Elite Foundations of Liberal Democracy
This compelling and convincing study represents the culmination of the authors' several decades of research on the pivotal role played by elites in the success or failure of political regimes. Revising the classical theory of elites and politics, John Higley and Michael Burton distinguish basic types of elites and associated political regimes. They canvas political change during the modern historical and contemporary periods to identify circumstances and ways in which the sine qua non of liberal democracy, a consensually united elite, has formed and persisted. The book considers an impressive body of cases, examining how consensually united elites have fostered forty-five liberal democracies and how disunited or ideologically united elites have thus far prevented liberal democracy in more than one hundred other countries. The authors argue that obstacles to the emergence of elites propitious for liberal democracy are more formidable than democratization enthusiasts recognize. They assess prospects for the transformation of disunited and ideologically united elites where they now exist, ask whether current challenges to Western liberal democracies will undermine their consensually united elites, and explore what the rise of the distinctive elite clustered around George W. Bush may portend for America's liberal democracy. The authors' powerful and important argument reframes our thinking about liberal democracy and questions optimistic assumptions about the prospects for its spread in the twenty-first century.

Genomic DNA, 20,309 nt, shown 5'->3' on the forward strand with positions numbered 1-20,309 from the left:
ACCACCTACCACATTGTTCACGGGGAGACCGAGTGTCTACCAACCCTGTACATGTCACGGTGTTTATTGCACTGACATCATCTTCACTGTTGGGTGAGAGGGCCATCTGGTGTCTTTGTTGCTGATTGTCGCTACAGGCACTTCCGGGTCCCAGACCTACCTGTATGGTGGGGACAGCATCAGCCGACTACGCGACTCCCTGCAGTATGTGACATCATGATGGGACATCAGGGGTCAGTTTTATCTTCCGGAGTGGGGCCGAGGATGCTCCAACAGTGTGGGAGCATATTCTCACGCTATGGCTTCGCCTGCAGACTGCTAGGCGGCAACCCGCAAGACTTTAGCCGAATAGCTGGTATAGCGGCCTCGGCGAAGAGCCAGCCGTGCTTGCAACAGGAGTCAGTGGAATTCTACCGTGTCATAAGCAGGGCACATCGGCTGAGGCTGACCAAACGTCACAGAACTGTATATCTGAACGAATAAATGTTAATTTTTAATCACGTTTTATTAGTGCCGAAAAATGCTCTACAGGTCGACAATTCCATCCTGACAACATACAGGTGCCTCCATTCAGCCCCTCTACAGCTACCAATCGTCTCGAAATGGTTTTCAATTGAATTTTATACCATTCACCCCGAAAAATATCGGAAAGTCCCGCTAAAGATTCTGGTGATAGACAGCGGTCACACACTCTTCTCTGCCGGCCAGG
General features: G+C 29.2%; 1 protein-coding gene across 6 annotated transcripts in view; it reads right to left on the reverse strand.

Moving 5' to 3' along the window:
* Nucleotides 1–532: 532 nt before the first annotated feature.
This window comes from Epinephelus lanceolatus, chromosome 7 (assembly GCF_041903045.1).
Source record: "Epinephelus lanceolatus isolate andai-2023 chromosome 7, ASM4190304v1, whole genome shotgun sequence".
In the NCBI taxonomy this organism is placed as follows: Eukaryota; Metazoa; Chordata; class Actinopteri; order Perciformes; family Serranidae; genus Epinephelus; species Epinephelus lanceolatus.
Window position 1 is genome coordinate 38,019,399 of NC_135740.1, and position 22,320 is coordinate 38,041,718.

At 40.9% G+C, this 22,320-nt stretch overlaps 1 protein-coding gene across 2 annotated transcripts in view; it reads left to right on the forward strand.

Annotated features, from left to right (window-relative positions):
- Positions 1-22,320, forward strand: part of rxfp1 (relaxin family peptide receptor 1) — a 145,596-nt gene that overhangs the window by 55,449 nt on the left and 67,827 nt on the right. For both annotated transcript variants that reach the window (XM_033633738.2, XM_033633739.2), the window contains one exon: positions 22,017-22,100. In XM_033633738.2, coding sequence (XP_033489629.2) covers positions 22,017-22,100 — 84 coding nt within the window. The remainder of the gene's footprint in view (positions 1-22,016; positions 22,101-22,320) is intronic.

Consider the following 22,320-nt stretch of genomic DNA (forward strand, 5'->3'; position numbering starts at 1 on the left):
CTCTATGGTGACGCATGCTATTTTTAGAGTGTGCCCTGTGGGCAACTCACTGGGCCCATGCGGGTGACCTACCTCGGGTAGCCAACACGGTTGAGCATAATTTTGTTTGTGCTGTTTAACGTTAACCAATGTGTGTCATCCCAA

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Alfred Stepan American basic became British chapter civil coalition government colonial rule Communist competitions conflicts consensually united elites Consolidation constitution contests countries coup crisis Czech Czech Republic defeat democracy's democratic regime disunited elites dominated Dutch early economic electoral elite and regime elite camps elite convergence elite factions elite settlement elite theory elite transformations elite's elites and unstable emerged ethnic Europe European executive power forces formed France French Germany Glorious Revolution government executive power grand coalition ideologically united elites independence Italy John Higley Larry Diamond Latin America leaders leftist liberal democracies liberal oligarchy Linz major ment military modern monarchy movements negotiations non-elite oligarchy opposition Pareto Parliament parliamentary political elites practices president presidential reforms representative politics Republic restrained Revolution revolutionary right-wing Sejm Slovakia society South South Korea Soviet Spain stable representative regimes Stepan struggles tion Union University Press unrepresentative unstable regimes vote World World War II York